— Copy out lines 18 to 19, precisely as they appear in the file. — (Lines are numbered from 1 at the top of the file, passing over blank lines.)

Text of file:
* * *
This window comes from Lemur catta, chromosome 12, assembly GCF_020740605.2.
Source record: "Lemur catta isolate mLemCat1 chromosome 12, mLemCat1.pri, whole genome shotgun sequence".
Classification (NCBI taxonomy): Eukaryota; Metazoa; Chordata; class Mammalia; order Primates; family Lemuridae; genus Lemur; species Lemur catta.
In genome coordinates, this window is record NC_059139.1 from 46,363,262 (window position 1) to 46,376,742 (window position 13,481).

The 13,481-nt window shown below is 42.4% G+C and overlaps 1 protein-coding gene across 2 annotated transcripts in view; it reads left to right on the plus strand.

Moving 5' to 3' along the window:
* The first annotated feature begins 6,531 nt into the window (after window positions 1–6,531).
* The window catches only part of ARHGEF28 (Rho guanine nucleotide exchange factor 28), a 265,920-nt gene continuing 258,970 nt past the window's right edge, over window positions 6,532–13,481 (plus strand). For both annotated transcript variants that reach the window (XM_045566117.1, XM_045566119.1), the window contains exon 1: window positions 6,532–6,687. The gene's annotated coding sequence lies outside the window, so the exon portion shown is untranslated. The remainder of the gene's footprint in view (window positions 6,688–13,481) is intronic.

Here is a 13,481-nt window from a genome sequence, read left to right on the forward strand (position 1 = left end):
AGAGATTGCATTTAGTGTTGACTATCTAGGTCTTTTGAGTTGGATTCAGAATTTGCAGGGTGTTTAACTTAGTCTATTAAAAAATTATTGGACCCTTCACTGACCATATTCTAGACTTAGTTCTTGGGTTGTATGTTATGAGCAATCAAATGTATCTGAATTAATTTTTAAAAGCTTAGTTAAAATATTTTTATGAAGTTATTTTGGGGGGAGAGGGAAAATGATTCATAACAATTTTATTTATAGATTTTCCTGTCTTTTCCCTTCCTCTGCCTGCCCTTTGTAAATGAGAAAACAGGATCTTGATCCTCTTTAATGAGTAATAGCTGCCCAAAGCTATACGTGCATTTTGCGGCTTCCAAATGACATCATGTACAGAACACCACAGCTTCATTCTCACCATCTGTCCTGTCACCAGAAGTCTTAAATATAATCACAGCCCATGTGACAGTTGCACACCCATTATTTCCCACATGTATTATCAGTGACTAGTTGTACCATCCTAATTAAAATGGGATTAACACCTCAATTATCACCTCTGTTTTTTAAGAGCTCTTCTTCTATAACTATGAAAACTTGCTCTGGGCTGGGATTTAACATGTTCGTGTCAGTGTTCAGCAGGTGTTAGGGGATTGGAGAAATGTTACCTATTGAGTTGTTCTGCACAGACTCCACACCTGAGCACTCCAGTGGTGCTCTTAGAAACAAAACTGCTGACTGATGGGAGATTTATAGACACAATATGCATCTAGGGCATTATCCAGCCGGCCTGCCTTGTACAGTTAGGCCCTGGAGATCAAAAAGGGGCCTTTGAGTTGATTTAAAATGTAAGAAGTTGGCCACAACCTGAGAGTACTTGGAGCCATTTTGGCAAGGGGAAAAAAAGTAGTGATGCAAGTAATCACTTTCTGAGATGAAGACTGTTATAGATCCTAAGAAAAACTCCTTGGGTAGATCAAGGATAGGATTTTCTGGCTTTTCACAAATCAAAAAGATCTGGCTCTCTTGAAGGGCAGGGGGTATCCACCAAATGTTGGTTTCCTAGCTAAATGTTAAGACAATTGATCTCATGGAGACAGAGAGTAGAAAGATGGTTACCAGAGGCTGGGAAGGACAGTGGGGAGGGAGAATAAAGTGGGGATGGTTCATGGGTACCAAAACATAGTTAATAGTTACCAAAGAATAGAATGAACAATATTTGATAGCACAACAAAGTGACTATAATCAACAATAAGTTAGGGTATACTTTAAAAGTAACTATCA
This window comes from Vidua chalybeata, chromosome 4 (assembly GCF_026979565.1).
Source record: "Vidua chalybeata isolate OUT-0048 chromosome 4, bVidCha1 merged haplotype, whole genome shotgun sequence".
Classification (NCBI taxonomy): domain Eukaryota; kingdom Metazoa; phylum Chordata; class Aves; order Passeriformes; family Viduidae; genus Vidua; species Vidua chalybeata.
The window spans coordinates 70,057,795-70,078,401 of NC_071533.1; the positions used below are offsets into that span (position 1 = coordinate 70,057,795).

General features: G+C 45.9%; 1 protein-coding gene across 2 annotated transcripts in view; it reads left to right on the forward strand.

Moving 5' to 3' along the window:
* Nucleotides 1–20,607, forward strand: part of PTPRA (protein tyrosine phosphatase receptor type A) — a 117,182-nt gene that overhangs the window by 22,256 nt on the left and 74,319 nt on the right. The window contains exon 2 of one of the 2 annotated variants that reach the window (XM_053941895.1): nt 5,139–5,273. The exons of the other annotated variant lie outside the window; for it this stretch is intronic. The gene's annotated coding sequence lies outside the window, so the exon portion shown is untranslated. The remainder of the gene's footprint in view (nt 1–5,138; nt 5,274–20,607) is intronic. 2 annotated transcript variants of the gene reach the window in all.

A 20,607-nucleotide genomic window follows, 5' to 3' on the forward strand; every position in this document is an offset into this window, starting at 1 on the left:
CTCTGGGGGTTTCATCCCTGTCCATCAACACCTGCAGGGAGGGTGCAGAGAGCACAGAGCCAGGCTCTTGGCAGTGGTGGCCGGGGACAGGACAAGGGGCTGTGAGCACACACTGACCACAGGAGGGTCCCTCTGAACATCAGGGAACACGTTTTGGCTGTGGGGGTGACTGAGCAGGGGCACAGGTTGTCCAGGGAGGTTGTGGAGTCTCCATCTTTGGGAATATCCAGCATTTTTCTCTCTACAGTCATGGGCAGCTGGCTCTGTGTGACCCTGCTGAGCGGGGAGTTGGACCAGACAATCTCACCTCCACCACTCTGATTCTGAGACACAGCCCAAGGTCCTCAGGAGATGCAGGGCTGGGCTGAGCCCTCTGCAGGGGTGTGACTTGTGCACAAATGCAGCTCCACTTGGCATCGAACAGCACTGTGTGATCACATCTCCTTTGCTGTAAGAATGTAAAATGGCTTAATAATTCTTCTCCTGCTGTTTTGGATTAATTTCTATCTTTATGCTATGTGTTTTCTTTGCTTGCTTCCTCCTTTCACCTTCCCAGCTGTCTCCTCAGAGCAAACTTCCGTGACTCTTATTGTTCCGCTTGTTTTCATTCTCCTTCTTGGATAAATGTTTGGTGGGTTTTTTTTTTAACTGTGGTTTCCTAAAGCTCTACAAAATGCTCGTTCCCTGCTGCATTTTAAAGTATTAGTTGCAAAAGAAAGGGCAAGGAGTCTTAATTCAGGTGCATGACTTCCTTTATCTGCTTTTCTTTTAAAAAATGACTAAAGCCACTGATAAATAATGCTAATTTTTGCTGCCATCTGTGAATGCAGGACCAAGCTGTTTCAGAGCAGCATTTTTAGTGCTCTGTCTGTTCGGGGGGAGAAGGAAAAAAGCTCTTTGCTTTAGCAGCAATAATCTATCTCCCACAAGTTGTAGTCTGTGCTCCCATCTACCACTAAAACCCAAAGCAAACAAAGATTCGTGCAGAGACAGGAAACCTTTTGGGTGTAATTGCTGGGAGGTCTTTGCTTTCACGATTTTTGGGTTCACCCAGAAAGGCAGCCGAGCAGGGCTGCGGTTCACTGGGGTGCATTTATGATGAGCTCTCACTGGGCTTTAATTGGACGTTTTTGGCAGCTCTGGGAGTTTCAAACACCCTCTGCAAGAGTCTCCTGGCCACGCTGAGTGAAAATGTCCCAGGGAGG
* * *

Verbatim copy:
A 20,607-nucleotide genomic window follows, 5' to 3' on the forward strand; every position in this document is an offset into this window, starting at 1 on the left:
CTCTGGGGGTTTCATCCCTGTCCATCAACACCTGCAGGGAGGGTGCAGAGAGCACAGAGCCAGGCTCTTGGCAGTGGTGGCCGGGGACAGGACAAGGGGCTGTGAGCACACACTGACCACAGGAGGGTCCCTCTGAACATCAGGGAACACGTTTTGGCTGTGGGGGTGACTGAGCAGGGGCACAGGTTGTCCAGGGAGGTTGTGGAGTCTCCATCTTTGGGAATATCCAGCATTTTTCTCTCTACAGTCATGGGCAGCTGGCTCTGTGTGACCCTGCTGAGCGGGGAGTTGGACCAGACAATCTCACCTCCACCACTCTGATTCTGAGACACAGCCCAAGGTCCTCAGGAGATGCAGGGCTGGGCTGAGCCCTCTGCAGGGGTGTGACTTGTGCACAAATGCAGCTCCACTTGGCATCGAACAGCACTGTGTGATCACATCTCCTTTGCTGTAAGAATGTAAAATGGCTTAATAATTCTTCTCCTGCTGTTTTGGATTAATTTCTATCTTTATGCTATGTGTTTTCTTTGCTTGCTTCCTCCTTTCACCTTCCCAGCTGTCTCCTCAGAGCAAACTTCCGTGACTCTTATTGTTCCGCTTGTTTTCATTCTCCTTCTTGGATAAATGTTTGGTGGGTTTTTTTTTTAACTGTGGTTTCCTAAAGCTCTACAAAATGCTCGTTCCCTGCTGCATTTTAAAGTATTAGTTGCAAAAGAAAGGGCAAGGAGTCTTAATTCAGGTGCATGACTTCCTTTATCTGCTTTTCTTTTAAAAAATGACTAAAGCCACTGATAAATAATGCTAATTTTTGCTGCCATCTGTGAATGCAGGACCAAGCTGTTTCAGAGCAGCATTTTTAGTGCTCTGTCTGTTCGGGGGGAGAAGGAAAAAAGCTCTTTGCTTTAGCAGCAATAATCTATCTCCCACAAGTTGTAGTCTGTGCTCCCATCTACCACTAAAACCCAAAGCAAACAAAGATTCGTGCAGAGACAGGAAACCTTTTGGGTGTAATTGCTGGGAGGTCTTTGCTTTCACGATTTTTGGGTTCACCCAGAAAGGCAGCCGAGCAGGGCTGCGGTTCACTGGGGTGCATTTATGATGAGCTCTCACTGGGCTTTAATTGGACGTTTTTGGCAGCTCTGGGAGTTTCAAACACCCTCTGCAAGAGTCTCCTGGCCACGCTGAGTGAAAATGTCCCAGGGAGG